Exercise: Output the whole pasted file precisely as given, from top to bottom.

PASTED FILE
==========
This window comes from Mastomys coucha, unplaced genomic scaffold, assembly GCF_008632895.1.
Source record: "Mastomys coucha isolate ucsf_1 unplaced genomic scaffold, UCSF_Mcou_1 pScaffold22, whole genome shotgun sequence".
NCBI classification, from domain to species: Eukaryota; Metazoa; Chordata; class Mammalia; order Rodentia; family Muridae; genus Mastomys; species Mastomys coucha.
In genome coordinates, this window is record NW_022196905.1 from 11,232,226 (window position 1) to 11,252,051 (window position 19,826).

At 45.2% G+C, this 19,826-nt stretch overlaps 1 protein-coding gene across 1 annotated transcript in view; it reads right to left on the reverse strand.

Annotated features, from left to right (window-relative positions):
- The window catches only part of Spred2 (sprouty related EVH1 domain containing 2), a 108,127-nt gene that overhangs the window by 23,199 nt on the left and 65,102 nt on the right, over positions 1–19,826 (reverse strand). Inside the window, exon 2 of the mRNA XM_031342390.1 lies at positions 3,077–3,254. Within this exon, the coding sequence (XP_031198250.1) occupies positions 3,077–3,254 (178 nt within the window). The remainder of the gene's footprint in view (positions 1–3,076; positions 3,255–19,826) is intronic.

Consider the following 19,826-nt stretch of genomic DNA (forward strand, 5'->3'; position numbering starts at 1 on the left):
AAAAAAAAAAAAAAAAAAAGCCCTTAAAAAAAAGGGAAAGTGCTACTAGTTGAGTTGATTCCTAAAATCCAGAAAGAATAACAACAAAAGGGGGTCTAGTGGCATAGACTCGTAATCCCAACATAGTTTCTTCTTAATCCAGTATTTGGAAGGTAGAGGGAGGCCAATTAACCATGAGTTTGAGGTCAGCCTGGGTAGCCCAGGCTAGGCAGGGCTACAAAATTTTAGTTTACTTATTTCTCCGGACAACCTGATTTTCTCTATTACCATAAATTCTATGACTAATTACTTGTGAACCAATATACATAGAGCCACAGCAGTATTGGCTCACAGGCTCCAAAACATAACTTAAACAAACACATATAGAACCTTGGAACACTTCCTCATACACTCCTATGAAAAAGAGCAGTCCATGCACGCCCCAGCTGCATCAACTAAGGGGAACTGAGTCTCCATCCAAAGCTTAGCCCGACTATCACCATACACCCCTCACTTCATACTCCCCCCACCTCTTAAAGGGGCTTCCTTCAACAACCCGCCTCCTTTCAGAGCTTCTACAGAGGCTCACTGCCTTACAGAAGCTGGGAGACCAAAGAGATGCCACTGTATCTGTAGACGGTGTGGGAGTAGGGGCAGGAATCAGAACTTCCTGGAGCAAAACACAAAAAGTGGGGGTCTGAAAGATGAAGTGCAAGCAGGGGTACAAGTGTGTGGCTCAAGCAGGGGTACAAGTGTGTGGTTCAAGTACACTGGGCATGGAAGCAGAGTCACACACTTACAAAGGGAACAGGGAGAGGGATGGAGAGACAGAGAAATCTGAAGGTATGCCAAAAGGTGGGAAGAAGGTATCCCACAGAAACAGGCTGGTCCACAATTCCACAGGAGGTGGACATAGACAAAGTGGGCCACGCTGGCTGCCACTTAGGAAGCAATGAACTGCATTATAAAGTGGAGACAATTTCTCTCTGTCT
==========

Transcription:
This window comes from Mastomys coucha, unplaced genomic scaffold, assembly GCF_008632895.1.
Source record: "Mastomys coucha isolate ucsf_1 unplaced genomic scaffold, UCSF_Mcou_1 pScaffold22, whole genome shotgun sequence".
NCBI classification, from domain to species: Eukaryota; Metazoa; Chordata; class Mammalia; order Rodentia; family Muridae; genus Mastomys; species Mastomys coucha.
In genome coordinates, this window is record NW_022196905.1 from 11,232,226 (window position 1) to 11,252,051 (window position 19,826).

At 45.2% G+C, this 19,826-nt stretch overlaps 1 protein-coding gene across 1 annotated transcript in view; it reads right to left on the reverse strand.

Annotated features, from left to right (window-relative positions):
- The window catches only part of Spred2 (sprouty related EVH1 domain containing 2), a 108,127-nt gene that overhangs the window by 23,199 nt on the left and 65,102 nt on the right, over positions 1–19,826 (reverse strand). Inside the window, exon 2 of the mRNA XM_031342390.1 lies at positions 3,077–3,254. Within this exon, the coding sequence (XP_031198250.1) occupies positions 3,077–3,254 (178 nt within the window). The remainder of the gene's footprint in view (positions 1–3,076; positions 3,255–19,826) is intronic.

Consider the following 19,826-nt stretch of genomic DNA (forward strand, 5'->3'; position numbering starts at 1 on the left):
AAAAAAAAAAAAAAAAAAAGCCCTTAAAAAAAAGGGAAAGTGCTACTAGTTGAGTTGATTCCTAAAATCCAGAAAGAATAACAACAAAAGGGGGTCTAGTGGCATAGACTCGTAATCCCAACATAGTTTCTTCTTAATCCAGTATTTGGAAGGTAGAGGGAGGCCAATTAACCATGAGTTTGAGGTCAGCCTGGGTAGCCCAGGCTAGGCAGGGCTACAAAATTTTAGTTTACTTATTTCTCCGGACAACCTGATTTTCTCTATTACCATAAATTCTATGACTAATTACTTGTGAACCAATATACATAGAGCCACAGCAGTATTGGCTCACAGGCTCCAAAACATAACTTAAACAAACACATATAGAACCTTGGAACACTTCCTCATACACTCCTATGAAAAAGAGCAGTCCATGCACGCCCCAGCTGCATCAACTAAGGGGAACTGAGTCTCCATCCAAAGCTTAGCCCGACTATCACCATACACCCCTCACTTCATACTCCCCCCACCTCTTAAAGGGGCTTCCTTCAACAACCCGCCTCCTTTCAGAGCTTCTACAGAGGCTCACTGCCTTACAGAAGCTGGGAGACCAAAGAGATGCCACTGTATCTGTAGACGGTGTGGGAGTAGGGGCAGGAATCAGAACTTCCTGGAGCAAAACACAAAAAGTGGGGGTCTGAAAGATGAAGTGCAAGCAGGGGTACAAGTGTGTGGCTCAAGCAGGGGTACAAGTGTGTGGTTCAAGTACACTGGGCATGGAAGCAGAGTCACACACTTACAAAGGGAACAGGGAGAGGGATGGAGAGACAGAGAAATCTGAAGGTATGCCAAAAGGTGGGAAGAAGGTATCCCACAGAAACAGGCTGGTCCACAATTCCACAGGAGGTGGACATAGACAAAGTGGGCCACGCTGGCTGCCACTTAGGAAGCAATGAACTGCATTATAAAGTGGAGACAATTTCTCTCTGTCT